If the goal is to get jabs in arms, then one starts with the notion that people do not like to be told what to do. In these intensely partisan times, people are ever-more suspicious of authority. Many businesses, thus, have adopted a “catch more flies with honey than vinegar” approach. The Big Three automakers, for instance, have not mandated shots, but recommended them. Many unionized companies have worked with their unions to come up with joint recommendations. As discussed, Sweden provided information and let its people make choices, ending up with a 70 percent vaccination rate.
Many companies offer employees incentives to become vaccinated. Walmart offered $150 and Cleveland Cliffs putt up $1,500 each, if at least 75 percent of them become vaccinated.
But can a company demand a worker receive the shot? The short answer is yes—at least in states with “at will” employment laws, such as Ohio. Two cases deserve mention. The first was decided by the U.S. Supreme Court over 100 years ago. In 1905, Cambridge, Massachusetts, imposed a vaccination requirement after a smallpox outbreak. Henning Jacobson had been given a vaccine for a different disease in Sweden before emigrating to America, from which he suffered a severe reaction. As a result, he refused a shot in America and was fined. He argued vaccination was an invasion of his liberty and the law was “unreasonable, arbitrary and oppressive.”
The U.S. Supreme Court, upholding the law, stated, “in every well-ordered society charged with the duty of conserving the safety of its members the rights of the individual in respect of his liberty may at times, under the pressure of great dangers, be subjected to such restraint, to be enforced by reasonable regulations, as the safety of the general public may demand.” The Court did acknowledge that in “extreme cases,” for certain individuals “in a particular condition of … health,” the requirement of vaccination would be “cruel and inhuman[e],” in which case, courts would be empowered to interfere in order to “prevent wrong and oppression.”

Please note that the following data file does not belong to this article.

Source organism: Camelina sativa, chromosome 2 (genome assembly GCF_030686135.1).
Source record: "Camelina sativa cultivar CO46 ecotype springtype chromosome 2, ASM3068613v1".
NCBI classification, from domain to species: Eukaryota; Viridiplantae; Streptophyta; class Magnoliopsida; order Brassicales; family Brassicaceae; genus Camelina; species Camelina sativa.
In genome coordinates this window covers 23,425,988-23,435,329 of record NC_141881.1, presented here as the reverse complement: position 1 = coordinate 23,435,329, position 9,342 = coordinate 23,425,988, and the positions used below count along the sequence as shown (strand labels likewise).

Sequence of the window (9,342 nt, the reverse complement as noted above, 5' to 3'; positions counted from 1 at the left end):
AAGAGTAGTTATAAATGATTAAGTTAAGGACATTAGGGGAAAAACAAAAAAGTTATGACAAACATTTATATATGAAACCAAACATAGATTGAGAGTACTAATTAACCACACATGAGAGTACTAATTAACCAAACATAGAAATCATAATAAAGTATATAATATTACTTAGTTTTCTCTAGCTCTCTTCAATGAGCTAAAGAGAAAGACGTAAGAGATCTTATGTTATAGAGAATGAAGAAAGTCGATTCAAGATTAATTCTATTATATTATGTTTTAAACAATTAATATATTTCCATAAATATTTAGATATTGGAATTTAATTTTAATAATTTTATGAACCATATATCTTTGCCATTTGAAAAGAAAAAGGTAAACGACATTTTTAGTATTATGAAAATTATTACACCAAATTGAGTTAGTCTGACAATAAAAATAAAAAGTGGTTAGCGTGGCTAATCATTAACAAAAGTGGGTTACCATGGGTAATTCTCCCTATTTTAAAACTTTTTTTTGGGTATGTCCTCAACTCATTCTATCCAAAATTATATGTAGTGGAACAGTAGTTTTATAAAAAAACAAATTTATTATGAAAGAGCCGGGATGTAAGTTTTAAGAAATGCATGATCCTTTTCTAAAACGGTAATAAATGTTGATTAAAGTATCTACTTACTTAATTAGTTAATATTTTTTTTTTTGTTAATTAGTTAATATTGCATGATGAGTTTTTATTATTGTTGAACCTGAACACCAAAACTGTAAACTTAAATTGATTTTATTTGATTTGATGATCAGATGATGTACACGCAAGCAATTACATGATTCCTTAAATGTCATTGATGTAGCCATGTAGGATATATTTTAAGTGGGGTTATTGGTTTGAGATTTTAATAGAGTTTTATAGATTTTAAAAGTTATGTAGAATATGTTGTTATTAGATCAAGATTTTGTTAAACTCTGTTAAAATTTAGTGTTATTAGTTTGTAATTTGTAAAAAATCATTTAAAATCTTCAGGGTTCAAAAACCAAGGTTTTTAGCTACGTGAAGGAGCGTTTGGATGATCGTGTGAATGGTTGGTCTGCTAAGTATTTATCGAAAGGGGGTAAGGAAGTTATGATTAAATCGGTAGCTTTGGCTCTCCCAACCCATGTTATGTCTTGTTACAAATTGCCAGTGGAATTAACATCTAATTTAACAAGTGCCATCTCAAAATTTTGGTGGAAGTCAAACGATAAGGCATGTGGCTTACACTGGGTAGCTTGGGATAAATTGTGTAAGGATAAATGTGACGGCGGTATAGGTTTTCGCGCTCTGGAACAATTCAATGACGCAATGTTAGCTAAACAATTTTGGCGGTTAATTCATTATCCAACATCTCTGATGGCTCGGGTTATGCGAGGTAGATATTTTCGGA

Thus, states have the ability to impose health and safety laws, including vaccination requirements, that are reasonable. California and NYC require workers to choose between vaccinations and weekly testing, the latter being a “reasonableness” the safety valve. States imposing mandates also usually carve out exemptions for religious beliefs (required by the First Amendment) and existing health conditions (such as an allergy to shots). Now that the FDA has finally approved the vaccines and their use is not under the “emergency use” regime, it is more difficult to argue a mandate is unreasonable.
At the federal level, the EEOC has stated federal law does not prevent employers from requiring vaccinations and the armed forces have mandated shots for troops. Also, the VA has required vaccinations for all healthcare workers.
Recently, President Biden has issued an Executive Order that all executive branch workers and federal contractors be vaccinated. He also has had OSHA require all businesses with more than 100 employees be fully vaccinated or tested weekly. This latter requirement is likely unconstitutional in that it treads upon states’ preemptive rights in health and safety matters.
The second case worth noting was recently decided by a federal judge in Texas. Healthcare workers at Houston Methodist Hospital had been offered $500 to get vaccinated. The ones who refused were suspended. The court held that Texas law (as in Ohio) provides for “employment at will,” meaning that a business (assuming no union or employment contract) can fire a worker for any reason, except refusing to perform an illegal act.
To summarize, if the goal is to achieve a high vaccination rate, a business should first encourage and then incentivize workers to take their shots. It would be well to offer weekly testing at company expense as an alternative. In Ohio, a company, lacking a union or employment contract (assuming there is no discrimination) can fire a worker for any reason except refusal to perform an act against the law. That reason can be refusal to get the jab.
Legal Strategies is sponsored content produced by Johnson & Johnson Law Firm in Canfield.
Copyright 2024 The Business Journal, Youngstown, Ohio.